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Extracurricular Activities

Legal Custody Area

Extracurricular Activities

Although many do not realize it, one often contentious issue regarding child custody involves the child's extracurricular activities. Questions regarding whether the child will participate in football, ballet, baseball, or tap, and what limits, if any, should be placed on a child's involvement in extracurricular activities often lead to disagreements between parents. Additionally, scheduling issues and the possibility that an activity sponsored by one parent may infringe on the other parents parenting time may also lead to contention. Although agreement between the parents regarding their child's extracurricular activities is ideal, it is crucial for a determination to be made regarding which parent will have final decision-making authority regarding this issue in the likely event the parties disagree.

Often, a child's extracurricular activities are closely related to his or her education and schooling. Thus, the parent awarded final decision-making authority concerning education often seeks final decision-making authority concerning extracurricular activities as well. Due to the close relationship of these two issues, it is often the case that the parent awarded final decision-making authority concerning education is also granted final decision-making authority concerning extracurricular activities as well. However, this outcome is not guaranteed as legal custody issues, including final decision-making authority, are always subject to Georgia's best interests of the child analyses. See O.C.G.A. §19-9-3.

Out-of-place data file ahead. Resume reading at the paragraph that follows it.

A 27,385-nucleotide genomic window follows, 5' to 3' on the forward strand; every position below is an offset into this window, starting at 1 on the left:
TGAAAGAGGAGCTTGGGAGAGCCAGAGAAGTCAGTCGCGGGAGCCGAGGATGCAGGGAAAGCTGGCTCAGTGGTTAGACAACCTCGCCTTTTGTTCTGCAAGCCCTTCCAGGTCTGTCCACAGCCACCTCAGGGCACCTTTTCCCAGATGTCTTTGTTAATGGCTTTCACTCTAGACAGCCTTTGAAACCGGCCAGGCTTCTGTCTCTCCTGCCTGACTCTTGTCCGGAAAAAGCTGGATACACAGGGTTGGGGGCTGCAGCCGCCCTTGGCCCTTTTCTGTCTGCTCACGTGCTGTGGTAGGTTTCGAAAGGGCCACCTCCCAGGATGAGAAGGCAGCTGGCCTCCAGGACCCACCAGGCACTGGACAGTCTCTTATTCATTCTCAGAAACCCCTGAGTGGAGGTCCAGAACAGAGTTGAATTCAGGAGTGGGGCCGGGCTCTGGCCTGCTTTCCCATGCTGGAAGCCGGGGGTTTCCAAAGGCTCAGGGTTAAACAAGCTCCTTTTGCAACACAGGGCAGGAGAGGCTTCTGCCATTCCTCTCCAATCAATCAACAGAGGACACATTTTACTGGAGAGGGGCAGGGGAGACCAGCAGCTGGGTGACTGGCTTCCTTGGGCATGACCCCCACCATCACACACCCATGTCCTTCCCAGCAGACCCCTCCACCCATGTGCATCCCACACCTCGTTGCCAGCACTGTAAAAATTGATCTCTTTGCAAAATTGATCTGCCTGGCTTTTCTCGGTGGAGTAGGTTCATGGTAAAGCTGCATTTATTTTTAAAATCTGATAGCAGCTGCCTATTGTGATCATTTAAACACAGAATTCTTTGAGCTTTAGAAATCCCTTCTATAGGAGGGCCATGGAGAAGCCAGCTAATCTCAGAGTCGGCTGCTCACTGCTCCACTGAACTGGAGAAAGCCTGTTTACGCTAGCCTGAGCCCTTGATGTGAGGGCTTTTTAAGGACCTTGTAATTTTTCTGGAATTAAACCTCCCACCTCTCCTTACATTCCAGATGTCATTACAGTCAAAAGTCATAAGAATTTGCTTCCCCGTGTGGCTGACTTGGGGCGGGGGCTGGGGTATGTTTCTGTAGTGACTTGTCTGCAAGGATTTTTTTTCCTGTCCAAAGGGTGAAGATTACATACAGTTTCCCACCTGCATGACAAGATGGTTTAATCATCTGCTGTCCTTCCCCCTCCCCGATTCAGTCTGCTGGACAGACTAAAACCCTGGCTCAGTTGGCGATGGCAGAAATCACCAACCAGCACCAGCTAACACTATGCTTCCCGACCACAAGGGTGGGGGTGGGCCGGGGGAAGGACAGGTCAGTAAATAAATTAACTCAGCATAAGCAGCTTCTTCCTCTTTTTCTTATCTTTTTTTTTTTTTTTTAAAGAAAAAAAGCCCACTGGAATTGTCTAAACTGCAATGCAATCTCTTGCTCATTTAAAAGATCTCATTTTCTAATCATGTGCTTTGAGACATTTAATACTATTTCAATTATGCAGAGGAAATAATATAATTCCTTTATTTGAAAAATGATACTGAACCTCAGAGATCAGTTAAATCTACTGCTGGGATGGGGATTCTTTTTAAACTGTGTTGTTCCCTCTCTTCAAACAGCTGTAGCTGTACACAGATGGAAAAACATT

Practice Pointer - Limits on Extracurricular Activities

To aid in disputes regarding final decision-making for extracurricular activities, the courts have imposed several interesting ideas that might help you resolve problems in this area. For example, in one case, a judge allowed one parent to pick out the fall activities and the other one to pick out activities for the rest of the year. As another example, a court allowed each parent to pick one activity and placed a limit of no more than two activities at a time for that child.

Decisions made by parents awarded final decision-making authority regarding their child's extracurricular activities often include, among others, decisions on whether:

  1. the child will participate in any extracurricular activities
  2. which activities the child will join,
  3. how many activities the child will join,
  4. when the child is allowed to participate in said activities, and
  5. whether any limits will be placed on the activities.

Although no parent wishes to limit their children, limits on the type, number, and timing of extracurricular activities are often necessary due to academic concerns, considerations that must be made to comply with visitation and custody schedules, and the costs associated with certain activities.

An important issue for many parents is payment for children's extracurricular activities. Payment of the expenses associated with extracurricular activities may be considered in the child support calculation. See Turner v. Turner, 285 Ga. 866 (2009) and O.C.G.A. § 19-6-15 (i). Alternatively, if the parties agree, the parties may share the expenses associated with extracurricular activities either equally or otherwise. However, Georgia case law suggests that although the parties may agree to share the costs associated with their child's extracurricular activities, a court may not mandate the parent obligated to pay child support to additionally pay a portion of the expenses related to the extracurricular activity costs, absent that party's agreement to do so. See Turner, Supra.

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